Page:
Close to where we were staying, neon signs advertising bars and clubs were a stark reminder of the fact that alongside Tibet's medieval, Buddhist past, there is a modern Chinese present. Glancing down a wide boulevard, I saw some flashing lights that seemed to be in the shape of a temple. At first I thought it was the Potala lit up at night: Las Vegas comes to Lhasa.
Stranger things have happened. In the concrete square that has replaced the traditional buildings that once sprawled at the foot of the Potala, there is a modernist sculpture commemorating the "peaceful liberation". Close by, plastic palm trees and piped Chinese music are a further insensitive reminder of who now calls the tune.
We found a lively bar packed with a young crowd and equipped with a large screen, a small dance floor, a couple of microphones - and a book containing hundreds of hit songs, including When I'm 64. There was no escape.
Karaoke is not as bad as I'd feared. I didn't hit all the notes, but it was quite exhilarating. A beer or three later, I was ready for more: Wonderwall (Oasis) and Carlos Santana's classic, Black Magic Woman.
The Chinese regulars cheered us on, then we all took to the dance floor and performed a version of the conga. In one surreal moment, we danced to hip-hop against a backdrop of what looked suspiciously like a propaganda film of the People's Liberation Army in goose-stepping technicolour.
It was time to get back to the monasteries.
The next morning we headed for Ganden, a monastery complex in the hills about 25 miles east of Lhasa. Tibet's monasteries are its main tourist attractions, spectacular temples of light and colour and gold in a landscape that, while breathtaking, can be a bit harsh outside the green months of spring and summer.
But by then we were getting a little templed-out (not to mention confused by the myriad forms of the Buddha - past, present and future, compassionate, wise, watchful). Even so, it was impossible not to be impressed.
Some of the statues and stupas at Ganden were particularly dazzling and fresh-looking. But that wasn't surprising. Like many of the monasteries, Ganden was almost destroyed by Chairman Mao's Red Guards during the Cultural Revolution, and what we were looking at had been rebuilt over the past 15 years.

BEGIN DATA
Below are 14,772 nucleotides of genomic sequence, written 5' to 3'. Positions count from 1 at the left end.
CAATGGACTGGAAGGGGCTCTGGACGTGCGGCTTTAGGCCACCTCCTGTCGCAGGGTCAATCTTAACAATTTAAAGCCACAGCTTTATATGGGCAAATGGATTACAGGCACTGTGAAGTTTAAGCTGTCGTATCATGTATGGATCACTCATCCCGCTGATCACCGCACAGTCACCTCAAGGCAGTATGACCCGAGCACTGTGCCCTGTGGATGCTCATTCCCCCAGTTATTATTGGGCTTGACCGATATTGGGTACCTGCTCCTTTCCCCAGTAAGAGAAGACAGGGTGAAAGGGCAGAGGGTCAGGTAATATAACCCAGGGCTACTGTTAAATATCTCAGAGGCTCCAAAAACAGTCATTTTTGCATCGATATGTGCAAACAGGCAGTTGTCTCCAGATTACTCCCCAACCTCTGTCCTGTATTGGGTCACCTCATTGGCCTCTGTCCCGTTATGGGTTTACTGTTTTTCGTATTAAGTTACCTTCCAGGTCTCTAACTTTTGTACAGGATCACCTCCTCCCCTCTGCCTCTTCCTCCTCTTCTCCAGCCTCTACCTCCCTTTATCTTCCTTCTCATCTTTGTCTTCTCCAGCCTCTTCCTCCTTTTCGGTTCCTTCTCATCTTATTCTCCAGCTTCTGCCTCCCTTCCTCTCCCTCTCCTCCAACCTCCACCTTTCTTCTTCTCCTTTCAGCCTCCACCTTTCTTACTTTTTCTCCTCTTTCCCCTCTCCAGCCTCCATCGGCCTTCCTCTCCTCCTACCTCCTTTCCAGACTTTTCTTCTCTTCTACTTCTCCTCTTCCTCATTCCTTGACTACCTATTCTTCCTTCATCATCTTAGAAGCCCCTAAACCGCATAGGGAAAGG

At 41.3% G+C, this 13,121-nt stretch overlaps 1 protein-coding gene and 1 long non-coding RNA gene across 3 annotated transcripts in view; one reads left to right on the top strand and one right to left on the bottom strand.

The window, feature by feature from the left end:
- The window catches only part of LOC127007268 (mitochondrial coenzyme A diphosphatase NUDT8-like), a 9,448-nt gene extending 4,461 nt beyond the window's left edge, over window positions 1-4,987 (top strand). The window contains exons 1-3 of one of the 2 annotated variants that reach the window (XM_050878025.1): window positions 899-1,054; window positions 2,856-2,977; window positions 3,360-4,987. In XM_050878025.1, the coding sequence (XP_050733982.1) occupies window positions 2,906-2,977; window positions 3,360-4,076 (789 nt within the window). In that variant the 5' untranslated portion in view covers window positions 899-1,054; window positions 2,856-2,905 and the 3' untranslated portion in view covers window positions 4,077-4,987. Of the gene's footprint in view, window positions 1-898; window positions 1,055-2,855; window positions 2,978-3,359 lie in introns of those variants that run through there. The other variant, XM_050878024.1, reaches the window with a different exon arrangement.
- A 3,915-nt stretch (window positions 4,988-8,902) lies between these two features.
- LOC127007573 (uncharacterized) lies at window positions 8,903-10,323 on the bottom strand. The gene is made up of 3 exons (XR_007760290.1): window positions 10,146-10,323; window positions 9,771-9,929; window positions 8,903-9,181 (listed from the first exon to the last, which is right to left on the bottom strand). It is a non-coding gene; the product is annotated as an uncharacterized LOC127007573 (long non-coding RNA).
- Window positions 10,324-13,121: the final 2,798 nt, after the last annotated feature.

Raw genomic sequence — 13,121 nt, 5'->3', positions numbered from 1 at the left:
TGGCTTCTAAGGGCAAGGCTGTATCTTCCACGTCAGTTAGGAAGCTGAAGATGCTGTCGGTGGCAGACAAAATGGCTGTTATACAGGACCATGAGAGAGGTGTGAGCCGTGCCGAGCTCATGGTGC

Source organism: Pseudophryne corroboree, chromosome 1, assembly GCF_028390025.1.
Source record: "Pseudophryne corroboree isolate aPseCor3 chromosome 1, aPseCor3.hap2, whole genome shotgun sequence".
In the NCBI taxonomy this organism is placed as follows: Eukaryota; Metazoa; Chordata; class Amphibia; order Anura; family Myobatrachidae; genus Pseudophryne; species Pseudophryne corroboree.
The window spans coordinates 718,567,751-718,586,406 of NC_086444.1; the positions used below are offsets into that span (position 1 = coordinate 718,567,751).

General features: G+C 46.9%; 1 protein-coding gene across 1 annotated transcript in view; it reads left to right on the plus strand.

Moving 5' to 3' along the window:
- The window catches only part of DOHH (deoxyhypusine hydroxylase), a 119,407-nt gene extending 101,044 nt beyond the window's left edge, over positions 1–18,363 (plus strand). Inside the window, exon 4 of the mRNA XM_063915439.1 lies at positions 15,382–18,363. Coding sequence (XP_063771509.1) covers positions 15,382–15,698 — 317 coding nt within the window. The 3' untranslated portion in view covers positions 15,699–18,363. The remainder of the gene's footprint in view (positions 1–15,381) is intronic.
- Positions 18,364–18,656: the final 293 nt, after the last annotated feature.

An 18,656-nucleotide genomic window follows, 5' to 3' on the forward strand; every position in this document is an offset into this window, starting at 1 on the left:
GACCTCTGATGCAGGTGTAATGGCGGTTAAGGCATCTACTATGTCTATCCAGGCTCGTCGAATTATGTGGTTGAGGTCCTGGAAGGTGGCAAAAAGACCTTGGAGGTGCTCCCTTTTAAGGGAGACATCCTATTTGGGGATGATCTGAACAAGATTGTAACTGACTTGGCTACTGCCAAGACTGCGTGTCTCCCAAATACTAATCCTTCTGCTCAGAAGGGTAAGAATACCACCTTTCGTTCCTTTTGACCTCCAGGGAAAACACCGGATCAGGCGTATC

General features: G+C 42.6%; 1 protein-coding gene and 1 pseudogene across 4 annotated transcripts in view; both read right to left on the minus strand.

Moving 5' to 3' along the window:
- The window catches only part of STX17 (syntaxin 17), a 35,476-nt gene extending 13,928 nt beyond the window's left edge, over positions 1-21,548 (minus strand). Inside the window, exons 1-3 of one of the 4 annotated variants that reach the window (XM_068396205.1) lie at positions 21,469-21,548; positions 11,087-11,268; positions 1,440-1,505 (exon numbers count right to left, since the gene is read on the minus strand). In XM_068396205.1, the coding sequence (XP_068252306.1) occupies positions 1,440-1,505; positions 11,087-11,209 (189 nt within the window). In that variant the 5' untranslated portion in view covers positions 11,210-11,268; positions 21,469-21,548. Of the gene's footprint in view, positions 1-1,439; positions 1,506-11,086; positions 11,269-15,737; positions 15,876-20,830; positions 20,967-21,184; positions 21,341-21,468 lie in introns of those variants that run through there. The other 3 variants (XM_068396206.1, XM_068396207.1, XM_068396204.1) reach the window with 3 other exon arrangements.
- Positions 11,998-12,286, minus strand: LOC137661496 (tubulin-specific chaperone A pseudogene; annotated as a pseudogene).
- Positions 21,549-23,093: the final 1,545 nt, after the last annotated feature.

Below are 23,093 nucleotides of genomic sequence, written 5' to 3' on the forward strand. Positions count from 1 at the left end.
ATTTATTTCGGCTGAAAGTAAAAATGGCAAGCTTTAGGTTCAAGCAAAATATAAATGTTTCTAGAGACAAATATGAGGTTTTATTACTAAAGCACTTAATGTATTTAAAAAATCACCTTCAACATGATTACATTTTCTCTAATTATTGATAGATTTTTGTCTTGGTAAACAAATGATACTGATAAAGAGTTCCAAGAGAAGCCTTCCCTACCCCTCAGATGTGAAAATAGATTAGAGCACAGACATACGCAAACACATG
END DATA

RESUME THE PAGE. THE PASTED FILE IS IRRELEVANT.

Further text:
Our Tibetan guide didn't mention that. Nor did he mention the fact that, in 1996, the monks of Ganden had been involved in a riot following the banning of all pictures of the current Dalai Lama and that many of them had subsequently been imprisoned.
The past - and the present - are sensitive subjects in Tibet and before my visit I was warned (by, among others, the Free Tibet Campaign pressure group) not to probe too much. It would be OK for me - I might get away with being deported - but anyone caught talking politics with a Western journalist could face far worse consequences.
I resisted - and instead enjoyed the rich sensations and sights. We got close to a group of yaks resting on a river bed; we watched opera players in traditional costumes whirling and wailing and laughing during rehearsals in the grounds of Lhasa's Summer Palace. We ate yak burgers and drank yak butter tea (a tastebud-challenging mix of yak butter, tea and salt water).
We also went shopping, dropping in on the Barkor Bazaar, a teeming marketplace that runs around the Jokhang temple, attracting tourists, monks and pilgrims alike.
Cheery faces seeing potential business called out "hello" as we passed stalls selling necklaces, horns, bells and bracelets; the less timid added: "I lab you." I paid a bit more than £1 for a bronze mask of the Buddha and three times that amount for a statue of a couple engaged in Tantric practices I never used to associate with Buddhism.
Close by, I ventured into an indoor market where I saw ruddy-faced ladies selling huge slabs of meat (again, inevitably, from the yak) and great tubs of butter, while their colleagues were offering everything from cheap silk pyjamas to thick jackets designed to protect against the harsh Himalayan winter.
And everywhere we went there were more pilgrims and burning lamps and colourful prayer sheets fluttering from the hilltops.
Having been closed - or very difficult to get into - for so many years, Tibet is undoubtedly an exotic destination, even though many of its cities and towns are now essentially Chinese in character, with small "Tibetan quarters" serving as a reminder of what they were like before.
And on the surface, all seems well: the monasteries are open, the monks are chanting and the pilgrims are flocking. Tibet appears to be a rare sanctuary of ritual and religion in a country that is proud to profess itself atheist.
For the burgeoning middle classes of Beijing, it is already a "chic" destination. By day they can be photographed against a backdrop of gleaming Buddhist temples. And by night they can enjoy karaoke.